Our town pays for demolition ... We had one such house on our block. I think it's fair to claim demolition costs as a public charity donation, but not the full sale price. Demolition costs would make it a no tax deal.

They do have one guy in town that claimed sale price charity, and he is in trouble according to the news paper.

Even a demolition can recover the costs by selling things to a scrap and used dealer ... doors windows, fixtures, appliances ... When the police get done, nothing much is usable.

Got another for you JT. Do... (Below threshold)

Got another for you JT. Don't know it it's still going on or not, but at one time millionaires would buy a 'precious gem' for a couple million. They'd sit on it for a couple of years then call in an "appraiser" and pay X for their expertise. The 'appraiser' would declare the item now worth 5 or 10 times the original price, pocket their fee and leave. The millionaire would then contact a museum and offer his 'precious gem' as a "charitable" gesture so that the poor could come and enjoy it's beauty as well. The museum would get a nice rock for free, and bragging rights on how much it had been 'appraised' at. And the millionaire would laugh his ass off while filling out his IRS 1040. Ain't 'charitable donations' lovely?

I disagree somewhat with yo... (Below threshold)
Bill Long:

I disagree somewhat with your analysis. It could be that the house truly is a "negative asset" being worth more if leveled. But in many of these cases, I think the homeowner would simply rather have a nicer, newer home, so the home value TO THE HOMEOWNER is negative, but the market value of the house is far, far from negative. Other buyers may very well be willing to buy the property and live in the house. Indeed, I assume that the local taxing authorities are requiring the homeowner to pay substantial ad valorem taxes on the home.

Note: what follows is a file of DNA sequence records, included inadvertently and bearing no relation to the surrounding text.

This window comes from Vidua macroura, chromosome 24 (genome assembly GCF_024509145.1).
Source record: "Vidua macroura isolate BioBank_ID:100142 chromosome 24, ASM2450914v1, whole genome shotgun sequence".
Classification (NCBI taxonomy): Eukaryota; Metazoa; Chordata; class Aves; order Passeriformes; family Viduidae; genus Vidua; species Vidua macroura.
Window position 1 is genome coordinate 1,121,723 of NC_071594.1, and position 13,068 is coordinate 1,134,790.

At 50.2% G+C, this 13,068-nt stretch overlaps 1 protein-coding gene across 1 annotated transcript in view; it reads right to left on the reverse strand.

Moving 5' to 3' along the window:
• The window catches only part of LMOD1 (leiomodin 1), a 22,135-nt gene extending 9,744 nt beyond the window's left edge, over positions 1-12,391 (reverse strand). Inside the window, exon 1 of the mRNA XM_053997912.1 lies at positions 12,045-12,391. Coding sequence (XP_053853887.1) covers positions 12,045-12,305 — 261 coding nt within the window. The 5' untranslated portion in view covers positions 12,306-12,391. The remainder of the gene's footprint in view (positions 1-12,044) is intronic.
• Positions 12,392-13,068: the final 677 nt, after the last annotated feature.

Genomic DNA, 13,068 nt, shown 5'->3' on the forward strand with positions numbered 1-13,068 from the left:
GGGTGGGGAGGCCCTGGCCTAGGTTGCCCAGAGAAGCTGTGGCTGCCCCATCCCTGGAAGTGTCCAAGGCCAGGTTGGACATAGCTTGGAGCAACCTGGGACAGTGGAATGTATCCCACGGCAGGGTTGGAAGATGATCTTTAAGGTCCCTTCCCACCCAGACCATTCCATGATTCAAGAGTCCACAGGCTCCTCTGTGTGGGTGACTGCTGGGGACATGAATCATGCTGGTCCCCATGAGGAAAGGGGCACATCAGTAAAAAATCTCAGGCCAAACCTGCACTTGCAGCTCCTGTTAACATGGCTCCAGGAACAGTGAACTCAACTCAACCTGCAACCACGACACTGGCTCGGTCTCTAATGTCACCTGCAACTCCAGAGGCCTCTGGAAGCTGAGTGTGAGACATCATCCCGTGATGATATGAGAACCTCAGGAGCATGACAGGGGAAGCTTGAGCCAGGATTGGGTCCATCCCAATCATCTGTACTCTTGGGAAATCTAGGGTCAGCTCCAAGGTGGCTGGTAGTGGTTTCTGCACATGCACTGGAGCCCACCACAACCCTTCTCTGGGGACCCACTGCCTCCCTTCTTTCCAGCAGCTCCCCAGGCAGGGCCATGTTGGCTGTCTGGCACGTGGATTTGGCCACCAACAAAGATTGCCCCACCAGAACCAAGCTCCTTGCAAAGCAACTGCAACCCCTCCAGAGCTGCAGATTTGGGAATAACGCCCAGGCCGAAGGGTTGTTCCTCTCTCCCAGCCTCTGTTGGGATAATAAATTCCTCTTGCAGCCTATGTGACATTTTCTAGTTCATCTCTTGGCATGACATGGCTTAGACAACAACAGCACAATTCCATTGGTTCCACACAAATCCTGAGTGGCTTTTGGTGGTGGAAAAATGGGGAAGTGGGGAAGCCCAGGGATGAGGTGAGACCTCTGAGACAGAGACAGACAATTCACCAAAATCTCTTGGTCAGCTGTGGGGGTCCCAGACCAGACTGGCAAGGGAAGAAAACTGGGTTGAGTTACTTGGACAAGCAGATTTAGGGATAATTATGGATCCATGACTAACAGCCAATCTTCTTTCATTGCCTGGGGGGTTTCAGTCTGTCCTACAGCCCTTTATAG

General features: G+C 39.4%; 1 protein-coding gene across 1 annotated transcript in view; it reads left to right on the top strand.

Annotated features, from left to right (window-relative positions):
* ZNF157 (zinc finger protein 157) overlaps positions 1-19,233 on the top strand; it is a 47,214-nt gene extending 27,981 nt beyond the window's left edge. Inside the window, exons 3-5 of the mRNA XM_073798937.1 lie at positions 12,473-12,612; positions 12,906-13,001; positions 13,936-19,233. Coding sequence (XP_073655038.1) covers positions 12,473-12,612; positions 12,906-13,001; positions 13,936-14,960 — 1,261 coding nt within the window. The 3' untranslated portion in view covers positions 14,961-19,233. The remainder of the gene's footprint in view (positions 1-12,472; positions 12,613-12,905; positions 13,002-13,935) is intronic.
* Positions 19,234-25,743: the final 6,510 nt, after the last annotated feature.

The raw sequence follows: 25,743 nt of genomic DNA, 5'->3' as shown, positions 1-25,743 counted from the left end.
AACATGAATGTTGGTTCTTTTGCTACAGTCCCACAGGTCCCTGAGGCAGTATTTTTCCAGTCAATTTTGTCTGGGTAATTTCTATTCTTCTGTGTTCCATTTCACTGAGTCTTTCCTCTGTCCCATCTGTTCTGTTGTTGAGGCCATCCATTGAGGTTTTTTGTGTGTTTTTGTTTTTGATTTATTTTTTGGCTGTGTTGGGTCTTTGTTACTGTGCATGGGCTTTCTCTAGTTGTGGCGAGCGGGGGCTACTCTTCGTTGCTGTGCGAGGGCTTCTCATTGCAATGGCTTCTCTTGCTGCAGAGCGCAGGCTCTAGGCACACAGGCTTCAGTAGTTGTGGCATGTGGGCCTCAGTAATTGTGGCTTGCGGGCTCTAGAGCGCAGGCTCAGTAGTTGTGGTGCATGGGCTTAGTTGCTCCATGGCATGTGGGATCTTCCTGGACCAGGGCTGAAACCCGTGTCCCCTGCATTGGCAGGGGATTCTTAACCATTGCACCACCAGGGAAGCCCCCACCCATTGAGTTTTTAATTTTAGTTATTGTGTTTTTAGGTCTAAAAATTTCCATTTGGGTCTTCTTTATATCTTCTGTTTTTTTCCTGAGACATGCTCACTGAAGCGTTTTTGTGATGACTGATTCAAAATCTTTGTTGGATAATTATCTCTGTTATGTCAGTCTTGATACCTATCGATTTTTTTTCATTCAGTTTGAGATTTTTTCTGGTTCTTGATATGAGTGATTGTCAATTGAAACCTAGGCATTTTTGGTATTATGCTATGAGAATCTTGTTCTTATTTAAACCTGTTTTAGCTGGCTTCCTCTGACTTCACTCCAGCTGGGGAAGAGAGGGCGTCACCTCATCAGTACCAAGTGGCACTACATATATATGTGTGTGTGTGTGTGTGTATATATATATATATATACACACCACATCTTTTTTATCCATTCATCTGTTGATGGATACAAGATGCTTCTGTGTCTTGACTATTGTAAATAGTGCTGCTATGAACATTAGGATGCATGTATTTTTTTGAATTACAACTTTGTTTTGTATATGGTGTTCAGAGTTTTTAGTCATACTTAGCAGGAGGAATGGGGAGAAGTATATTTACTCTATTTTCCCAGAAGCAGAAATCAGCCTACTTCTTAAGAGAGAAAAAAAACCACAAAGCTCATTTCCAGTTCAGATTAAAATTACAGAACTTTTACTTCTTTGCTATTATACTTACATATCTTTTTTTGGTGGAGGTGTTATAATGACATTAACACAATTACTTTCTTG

I think the owner should be... (Below threshold)

I think the owner should be able to deduct the cost of what demolition would be although this could lead to abuse too. 25% seems a bit low, but on the right track. Good story and analysis.

A couple of points:F... (Below threshold)

A couple of points:
First, the IRS NEVER,NEVER goes to trial if there is a chance of losing. They always go for the slam-dunk.
Second, Every once in a while, the Tax court judges really p*ss off the IRS by coming up with a "reasonable compromise" (like JT's %of value) which sets a prescedent. Then the IRS only agrees to follow it in the district of the ruling.
Finally, the IRS, like all the states before them, are starting to get very greedy, wich does not bode well for the average taxpayer. (they have to collect enough to pay Obama's spendthrift ways)

Get rid of the IRS as it cu... (Below threshold)

Get rid of the IRS as it currently exists all together by moving to the Fair Tax. No longer would you be able to get out of taxes by "working" the system.

Instead everyone pays taxes on only what they buy. And only the first time you buy it.

Build or buy a newly built multi-million dollar house? Pay only one time up front the 18 or 20% sales tax. When you sell that home the new buyer only pays property taxes, not sales tax.

Buy a new car? Drive offs would pay the 20% sales tax and when they sold it new buyers only pay the property tax not the sales tax.

Buy a candy bar or cigarettes? Pay 20% taxes on it.